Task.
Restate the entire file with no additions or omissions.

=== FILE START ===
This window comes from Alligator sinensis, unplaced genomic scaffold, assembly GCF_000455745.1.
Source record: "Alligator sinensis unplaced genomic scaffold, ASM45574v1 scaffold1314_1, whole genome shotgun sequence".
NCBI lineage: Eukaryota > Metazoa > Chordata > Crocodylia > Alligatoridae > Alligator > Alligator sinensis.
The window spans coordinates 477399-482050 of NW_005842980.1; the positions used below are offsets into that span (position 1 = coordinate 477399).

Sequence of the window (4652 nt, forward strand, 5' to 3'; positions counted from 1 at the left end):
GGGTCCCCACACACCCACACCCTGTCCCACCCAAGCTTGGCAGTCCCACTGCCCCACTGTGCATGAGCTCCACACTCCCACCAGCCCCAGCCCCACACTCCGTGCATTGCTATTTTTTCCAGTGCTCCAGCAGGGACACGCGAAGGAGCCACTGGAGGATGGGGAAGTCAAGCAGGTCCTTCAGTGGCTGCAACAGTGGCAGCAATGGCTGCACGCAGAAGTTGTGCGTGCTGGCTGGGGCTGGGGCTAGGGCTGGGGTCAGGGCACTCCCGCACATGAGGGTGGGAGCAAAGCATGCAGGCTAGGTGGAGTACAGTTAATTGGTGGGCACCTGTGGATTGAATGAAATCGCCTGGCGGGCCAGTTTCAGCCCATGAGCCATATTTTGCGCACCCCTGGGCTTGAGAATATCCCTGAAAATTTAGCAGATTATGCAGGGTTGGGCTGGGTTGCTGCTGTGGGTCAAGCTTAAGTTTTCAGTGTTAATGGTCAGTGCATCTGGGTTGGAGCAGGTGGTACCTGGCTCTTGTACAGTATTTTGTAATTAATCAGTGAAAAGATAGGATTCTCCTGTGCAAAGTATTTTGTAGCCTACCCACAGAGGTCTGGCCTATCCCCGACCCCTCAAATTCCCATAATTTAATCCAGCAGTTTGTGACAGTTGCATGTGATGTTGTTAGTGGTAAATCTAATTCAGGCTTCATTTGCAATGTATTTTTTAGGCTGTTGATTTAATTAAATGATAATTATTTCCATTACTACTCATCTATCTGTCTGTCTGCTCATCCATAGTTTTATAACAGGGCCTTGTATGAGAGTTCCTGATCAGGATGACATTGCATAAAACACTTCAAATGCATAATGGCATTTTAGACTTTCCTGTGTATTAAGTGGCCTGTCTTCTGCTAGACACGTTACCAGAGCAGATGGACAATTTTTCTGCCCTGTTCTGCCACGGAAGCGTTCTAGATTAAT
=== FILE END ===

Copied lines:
This window comes from Alligator sinensis, unplaced genomic scaffold, assembly GCF_000455745.1.
Source record: "Alligator sinensis unplaced genomic scaffold, ASM45574v1 scaffold1314_1, whole genome shotgun sequence".
NCBI lineage: Eukaryota > Metazoa > Chordata > Crocodylia > Alligatoridae > Alligator > Alligator sinensis.
The window spans coordinates 477399-482050 of NW_005842980.1; the positions used below are offsets into that span (position 1 = coordinate 477399).

Sequence of the window (4652 nt, forward strand, 5' to 3'; positions counted from 1 at the left end):
GGGTCCCCACACACCCACACCCTGTCCCACCCAAGCTTGGCAGTCCCACTGCCCCACTGTGCATGAGCTCCACACTCCCACCAGCCCCAGCCCCACACTCCGTGCATTGCTATTTTTTCCAGTGCTCCAGCAGGGACACGCGAAGGAGCCACTGGAGGATGGGGAAGTCAAGCAGGTCCTTCAGTGGCTGCAACAGTGGCAGCAATGGCTGCACGCAGAAGTTGTGCGTGCTGGCTGGGGCTGGGGCTAGGGCTGGGGTCAGGGCACTCCCGCACATGAGGGTGGGAGCAAAGCATGCAGGCTAGGTGGAGTACAGTTAATTGGTGGGCACCTGTGGATTGAATGAAATCGCCTGGCGGGCCAGTTTCAGCCCATGAGCCATATTTTGCGCACCCCTGGGCTTGAGAATATCCCTGAAAATTTAGCAGATTATGCAGGGTTGGGCTGGGTTGCTGCTGTGGGTCAAGCTTAAGTTTTCAGTGTTAATGGTCAGTGCATCTGGGTTGGAGCAGGTGGTACCTGGCTCTTGTACAGTATTTTGTAATTAATCAGTGAAAAGATAGGATTCTCCTGTGCAAAGTATTTTGTAGCCTACCCACAGAGGTCTGGCCTATCCCCGACCCCTCAAATTCCCATAATTTAATCCAGCAGTTTGTGACAGTTGCATGTGATGTTGTTAGTGGTAAATCTAATTCAGGCTTCATTTGCAATGTATTTTTTAGGCTGTTGATTTAATTAAATGATAATTATTTCCATTACTACTCATCTATCTGTCTGTCTGCTCATCCATAGTTTTATAACAGGGCCTTGTATGAGAGTTCCTGATCAGGATGACATTGCATAAAACACTTCAAATGCATAATGGCATTTTAGACTTTCCTGTGTATTAAGTGGCCTGTCTTCTGCTAGACACGTTACCAGAGCAGATGGACAATTTTTCTGCCCTGTTCTGCCACGGAAGCGTTCTAGATTAAT